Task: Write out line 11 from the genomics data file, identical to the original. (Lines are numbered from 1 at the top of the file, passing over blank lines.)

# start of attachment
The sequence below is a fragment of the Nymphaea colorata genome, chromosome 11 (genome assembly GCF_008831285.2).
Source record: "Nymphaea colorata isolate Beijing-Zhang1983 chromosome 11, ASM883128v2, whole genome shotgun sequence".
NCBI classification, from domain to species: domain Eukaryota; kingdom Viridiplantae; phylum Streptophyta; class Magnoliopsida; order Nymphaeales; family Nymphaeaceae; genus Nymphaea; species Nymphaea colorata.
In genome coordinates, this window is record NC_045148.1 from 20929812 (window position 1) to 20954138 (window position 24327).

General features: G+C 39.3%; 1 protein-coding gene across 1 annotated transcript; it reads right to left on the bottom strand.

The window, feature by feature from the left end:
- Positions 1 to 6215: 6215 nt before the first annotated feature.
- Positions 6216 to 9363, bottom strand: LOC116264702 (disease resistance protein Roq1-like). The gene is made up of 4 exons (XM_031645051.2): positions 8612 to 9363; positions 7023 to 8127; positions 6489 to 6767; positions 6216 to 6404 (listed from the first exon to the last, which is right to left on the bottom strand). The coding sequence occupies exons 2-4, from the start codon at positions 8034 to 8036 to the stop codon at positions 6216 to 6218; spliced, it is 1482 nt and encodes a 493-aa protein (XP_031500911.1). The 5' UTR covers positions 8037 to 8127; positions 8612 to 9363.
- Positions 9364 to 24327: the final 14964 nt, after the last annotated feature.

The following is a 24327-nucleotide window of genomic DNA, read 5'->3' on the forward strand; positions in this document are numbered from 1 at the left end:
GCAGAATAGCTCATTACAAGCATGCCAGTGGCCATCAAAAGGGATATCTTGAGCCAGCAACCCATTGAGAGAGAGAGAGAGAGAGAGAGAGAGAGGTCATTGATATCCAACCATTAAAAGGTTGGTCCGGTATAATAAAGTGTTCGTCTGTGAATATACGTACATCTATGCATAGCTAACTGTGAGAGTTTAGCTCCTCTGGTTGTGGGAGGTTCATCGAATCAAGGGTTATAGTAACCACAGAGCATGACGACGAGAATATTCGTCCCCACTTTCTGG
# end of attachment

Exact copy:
GCAGAATAGCTCATTACAAGCATGCCAGTGGCCATCAAAAGGGATATCTTGAGCCAGCAACCCATTGAGAGAGAGAGAGAGAGAGAGAGAGAGAGGTCATTGATATCCAACCATTAAAAGGTTGGTCCGGTATAATAAAGTGTTCGTCTGTGAATATACGTACATCTATGCATAGCTAACTGTGAGAGTTTAGCTCCTCTGGTTGTGGGAGGTTCATCGAATCAAGGGTTATAGTAACCACAGAGCATGACGACGAGAATATTCGTCCCCACTTTCTGG